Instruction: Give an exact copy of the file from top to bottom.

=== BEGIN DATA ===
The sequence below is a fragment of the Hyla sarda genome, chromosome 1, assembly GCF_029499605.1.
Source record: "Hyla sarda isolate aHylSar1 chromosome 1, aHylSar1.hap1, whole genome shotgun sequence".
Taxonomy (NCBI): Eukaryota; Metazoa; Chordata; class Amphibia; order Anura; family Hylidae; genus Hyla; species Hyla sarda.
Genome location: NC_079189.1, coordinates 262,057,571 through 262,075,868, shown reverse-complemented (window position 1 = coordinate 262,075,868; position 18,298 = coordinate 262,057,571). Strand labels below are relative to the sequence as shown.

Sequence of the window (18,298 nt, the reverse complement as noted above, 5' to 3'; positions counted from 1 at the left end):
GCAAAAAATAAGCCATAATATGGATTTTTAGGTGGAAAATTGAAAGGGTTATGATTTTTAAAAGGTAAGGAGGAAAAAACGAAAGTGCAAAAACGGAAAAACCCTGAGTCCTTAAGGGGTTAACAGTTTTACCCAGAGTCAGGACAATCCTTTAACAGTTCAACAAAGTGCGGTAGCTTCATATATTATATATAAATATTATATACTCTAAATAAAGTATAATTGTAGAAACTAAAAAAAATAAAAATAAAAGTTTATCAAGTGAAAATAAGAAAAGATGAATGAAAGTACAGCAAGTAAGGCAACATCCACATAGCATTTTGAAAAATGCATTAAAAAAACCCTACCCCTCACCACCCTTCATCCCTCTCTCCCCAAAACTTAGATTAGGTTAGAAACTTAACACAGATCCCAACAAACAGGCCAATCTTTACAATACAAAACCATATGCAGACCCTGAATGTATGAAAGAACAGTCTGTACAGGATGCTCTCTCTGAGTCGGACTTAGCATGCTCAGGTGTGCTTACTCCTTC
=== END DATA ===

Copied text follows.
The sequence below is a fragment of the Hyla sarda genome, chromosome 1, assembly GCF_029499605.1.
Source record: "Hyla sarda isolate aHylSar1 chromosome 1, aHylSar1.hap1, whole genome shotgun sequence".
Taxonomy (NCBI): Eukaryota; Metazoa; Chordata; class Amphibia; order Anura; family Hylidae; genus Hyla; species Hyla sarda.
Genome location: NC_079189.1, coordinates 262,057,571 through 262,075,868, shown reverse-complemented (window position 1 = coordinate 262,075,868; position 18,298 = coordinate 262,057,571). Strand labels below are relative to the sequence as shown.

Sequence of the window (18,298 nt, the reverse complement as noted above, 5' to 3'; positions counted from 1 at the left end):
GCAAAAAATAAGCCATAATATGGATTTTTAGGTGGAAAATTGAAAGGGTTATGATTTTTAAAAGGTAAGGAGGAAAAAACGAAAGTGCAAAAACGGAAAAACCCTGAGTCCTTAAGGGGTTAACAGTTTTACCCAGAGTCAGGACAATCCTTTAACAGTTCAACAAAGTGCGGTAGCTTCATATATTATATATAAATATTATATACTCTAAATAAAGTATAATTGTAGAAACTAAAAAAAATAAAAATAAAAGTTTATCAAGTGAAAATAAGAAAAGATGAATGAAAGTACAGCAAGTAAGGCAACATCCACATAGCATTTTGAAAAATGCATTAAAAAAACCCTACCCCTCACCACCCTTCATCCCTCTCTCCCCAAAACTTAGATTAGGTTAGAAACTTAACACAGATCCCAACAAACAGGCCAATCTTTACAATACAAAACCATATGCAGACCCTGAATGTATGAAAGAACAGTCTGTACAGGATGCTCTCTCTGAGTCGGACTTAGCATGCTCAGGTGTGCTTACTCCTTC